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6 Questions to Ask When Choosing a Mediator


Summary:  The selection of the mediator is critical to the outcome of a mediation. Colorado does not license or certify mediators. Be careful of claimed certifications and claimed client testimonials. Do your homework and choose wisely.


The Most Important Things to Look for in a Mediator

The selection of the mediator is one of the most important decisions in your mediation case. Colorado does not license or certify mediators. In Colorado, anyone can call themselves a mediator. Be careful of private certifications which are generally available for purchase. Do your own homework. You want at least 5 things from your mediator:

  • Expertise and experience in Colorado divorce and family law and related areas;
  • Good attitude, persistence, skill, and fairness as to mediation and negotiation abilities;
  • Signed written settlement agreement or memorandum of understanding (get it done); and
  • A budget for fees; and
  • Someone you are comfortable with.

The 6 Most Important Questions to Ask When Selecting a Mediator

You have to ask the right questions and be choosy about who you hire to mediate your case. Meet with at least two potential mediators. Before you meet with them, prepare your case by completing the prospective mediator's questionnaire. Or, at least do your own written summary of your case and know what your objectives are.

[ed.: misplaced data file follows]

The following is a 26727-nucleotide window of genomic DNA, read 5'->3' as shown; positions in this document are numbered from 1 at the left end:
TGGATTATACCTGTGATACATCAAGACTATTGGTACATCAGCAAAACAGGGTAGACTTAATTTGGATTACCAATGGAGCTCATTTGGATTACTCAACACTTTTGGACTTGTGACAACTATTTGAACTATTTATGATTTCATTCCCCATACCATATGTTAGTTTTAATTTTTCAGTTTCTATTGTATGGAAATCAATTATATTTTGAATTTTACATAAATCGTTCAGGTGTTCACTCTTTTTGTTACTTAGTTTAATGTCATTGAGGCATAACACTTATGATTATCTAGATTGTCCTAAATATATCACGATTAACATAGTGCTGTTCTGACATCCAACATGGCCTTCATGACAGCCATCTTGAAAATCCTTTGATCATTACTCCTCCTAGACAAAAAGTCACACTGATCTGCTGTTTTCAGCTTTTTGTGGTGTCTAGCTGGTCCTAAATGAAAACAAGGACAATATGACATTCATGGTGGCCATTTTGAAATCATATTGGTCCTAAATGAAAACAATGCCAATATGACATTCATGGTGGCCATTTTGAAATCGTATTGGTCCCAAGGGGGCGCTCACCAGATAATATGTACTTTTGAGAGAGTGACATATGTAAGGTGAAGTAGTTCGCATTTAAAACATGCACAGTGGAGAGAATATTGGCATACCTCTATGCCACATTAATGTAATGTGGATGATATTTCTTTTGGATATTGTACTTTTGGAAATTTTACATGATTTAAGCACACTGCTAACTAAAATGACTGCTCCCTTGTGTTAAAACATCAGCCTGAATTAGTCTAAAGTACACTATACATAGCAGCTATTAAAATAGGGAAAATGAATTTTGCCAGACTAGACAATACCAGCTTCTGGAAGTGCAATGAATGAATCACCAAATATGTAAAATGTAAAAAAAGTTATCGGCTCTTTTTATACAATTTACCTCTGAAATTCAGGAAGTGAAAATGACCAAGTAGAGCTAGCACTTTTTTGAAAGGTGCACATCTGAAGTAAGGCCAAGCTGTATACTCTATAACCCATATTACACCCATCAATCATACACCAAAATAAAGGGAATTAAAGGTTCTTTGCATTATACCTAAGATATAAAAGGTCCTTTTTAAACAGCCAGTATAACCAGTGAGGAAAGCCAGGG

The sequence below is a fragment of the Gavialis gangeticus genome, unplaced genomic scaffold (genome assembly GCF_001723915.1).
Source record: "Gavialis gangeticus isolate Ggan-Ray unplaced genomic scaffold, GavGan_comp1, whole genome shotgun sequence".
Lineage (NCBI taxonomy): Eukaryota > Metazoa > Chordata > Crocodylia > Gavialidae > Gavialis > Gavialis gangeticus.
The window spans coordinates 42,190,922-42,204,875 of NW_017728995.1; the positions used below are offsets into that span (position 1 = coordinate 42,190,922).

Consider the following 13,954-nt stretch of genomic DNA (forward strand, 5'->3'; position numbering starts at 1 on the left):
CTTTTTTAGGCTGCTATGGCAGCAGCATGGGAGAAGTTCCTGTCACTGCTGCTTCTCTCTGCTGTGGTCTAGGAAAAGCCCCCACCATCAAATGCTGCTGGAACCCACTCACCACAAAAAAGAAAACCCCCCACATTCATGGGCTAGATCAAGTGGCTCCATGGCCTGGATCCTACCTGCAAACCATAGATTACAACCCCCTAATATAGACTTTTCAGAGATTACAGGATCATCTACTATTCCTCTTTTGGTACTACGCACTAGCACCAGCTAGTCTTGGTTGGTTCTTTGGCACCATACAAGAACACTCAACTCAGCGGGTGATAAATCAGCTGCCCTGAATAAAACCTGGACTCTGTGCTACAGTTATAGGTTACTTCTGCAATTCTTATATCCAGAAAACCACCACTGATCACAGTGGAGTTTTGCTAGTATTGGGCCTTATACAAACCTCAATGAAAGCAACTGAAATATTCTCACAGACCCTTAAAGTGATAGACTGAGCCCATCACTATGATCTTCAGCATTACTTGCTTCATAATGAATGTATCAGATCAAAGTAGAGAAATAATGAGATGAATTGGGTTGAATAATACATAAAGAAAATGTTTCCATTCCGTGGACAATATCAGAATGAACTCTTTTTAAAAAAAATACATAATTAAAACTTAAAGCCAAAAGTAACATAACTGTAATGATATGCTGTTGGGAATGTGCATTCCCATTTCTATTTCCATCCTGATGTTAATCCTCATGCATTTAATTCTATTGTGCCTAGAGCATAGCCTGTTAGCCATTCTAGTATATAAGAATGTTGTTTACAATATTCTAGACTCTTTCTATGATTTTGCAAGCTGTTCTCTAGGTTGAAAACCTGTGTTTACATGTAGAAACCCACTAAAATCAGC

Here are the 6 most important lines of questions to ask at the first interview (or on the phone):

  • What should our goals be in this case? What should we expect as an outcome?
  • What is your process as to how we are going to get the case done?
  • How do you handle high conflict?
  • How will you provide legal information (and case evaluation)?
  • How will we get our legal documents for court filing completed and signed?
  • What is your budget for total fees, including your fees and fees for outside help?

The best way to decide who to hire as a mediator is to find someone you are comfortable with. Someone who knows where you should be going and how you will get there. Make sure that the mediator can also provide legal information so that you can make informed decisions.

Be careful of claims of private certifications. Since Colorado does not license or certify mediators, private certifications are available for purchase. Private certifications help prospective mediators market their services, However, that will not help you.

And forget about self-serving testimonials and endorsements by former clients. Unless they can be verified through telephone contact. Anyone can write them for their own benefit and entertainment. And they do.

GIF The material on this web site is for informational purposes only. This law firm practices only in Colorado. An attorney-client relationship is established only when an agreement as to the scope of representation and fees has been signed and a retainer paid. Colorado law may consider these web site materials to be attorney advertising. GIF
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